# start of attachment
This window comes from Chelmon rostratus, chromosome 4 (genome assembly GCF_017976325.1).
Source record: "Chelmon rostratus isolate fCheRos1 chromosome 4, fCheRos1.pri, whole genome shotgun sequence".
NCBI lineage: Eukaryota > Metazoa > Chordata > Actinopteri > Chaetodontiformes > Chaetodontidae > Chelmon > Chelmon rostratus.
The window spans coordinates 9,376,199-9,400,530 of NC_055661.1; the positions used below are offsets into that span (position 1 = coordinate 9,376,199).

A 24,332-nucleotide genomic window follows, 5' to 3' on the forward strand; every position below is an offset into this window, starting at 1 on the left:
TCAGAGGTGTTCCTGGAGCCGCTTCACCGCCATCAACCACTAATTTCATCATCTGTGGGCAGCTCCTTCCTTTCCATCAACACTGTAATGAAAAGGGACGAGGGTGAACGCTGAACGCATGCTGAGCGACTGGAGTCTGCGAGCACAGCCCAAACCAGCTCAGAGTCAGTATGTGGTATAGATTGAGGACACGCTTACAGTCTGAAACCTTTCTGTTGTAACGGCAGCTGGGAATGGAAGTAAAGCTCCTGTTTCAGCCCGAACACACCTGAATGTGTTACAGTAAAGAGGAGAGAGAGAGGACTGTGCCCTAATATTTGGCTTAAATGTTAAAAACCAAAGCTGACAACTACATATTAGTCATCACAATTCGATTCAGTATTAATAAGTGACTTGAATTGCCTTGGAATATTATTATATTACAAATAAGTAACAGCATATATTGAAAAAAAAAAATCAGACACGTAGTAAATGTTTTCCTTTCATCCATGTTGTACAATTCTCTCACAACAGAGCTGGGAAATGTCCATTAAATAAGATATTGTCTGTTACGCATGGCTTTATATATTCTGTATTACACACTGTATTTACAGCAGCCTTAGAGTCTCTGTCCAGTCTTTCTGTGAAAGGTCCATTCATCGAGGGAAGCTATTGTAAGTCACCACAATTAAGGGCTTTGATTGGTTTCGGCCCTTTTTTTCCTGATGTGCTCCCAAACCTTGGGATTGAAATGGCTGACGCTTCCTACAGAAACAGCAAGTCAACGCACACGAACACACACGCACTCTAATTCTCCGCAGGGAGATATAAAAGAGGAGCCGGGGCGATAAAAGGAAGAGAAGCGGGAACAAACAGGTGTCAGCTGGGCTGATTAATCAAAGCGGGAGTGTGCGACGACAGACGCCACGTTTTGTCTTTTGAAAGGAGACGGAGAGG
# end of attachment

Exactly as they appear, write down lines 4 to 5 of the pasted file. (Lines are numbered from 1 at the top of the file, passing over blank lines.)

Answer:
The window spans coordinates 9,376,199-9,400,530 of NC_055661.1; the positions used below are offsets into that span (position 1 = coordinate 9,376,199).

A 24,332-nucleotide genomic window follows, 5' to 3' on the forward strand; every position below is an offset into this window, starting at 1 on the left: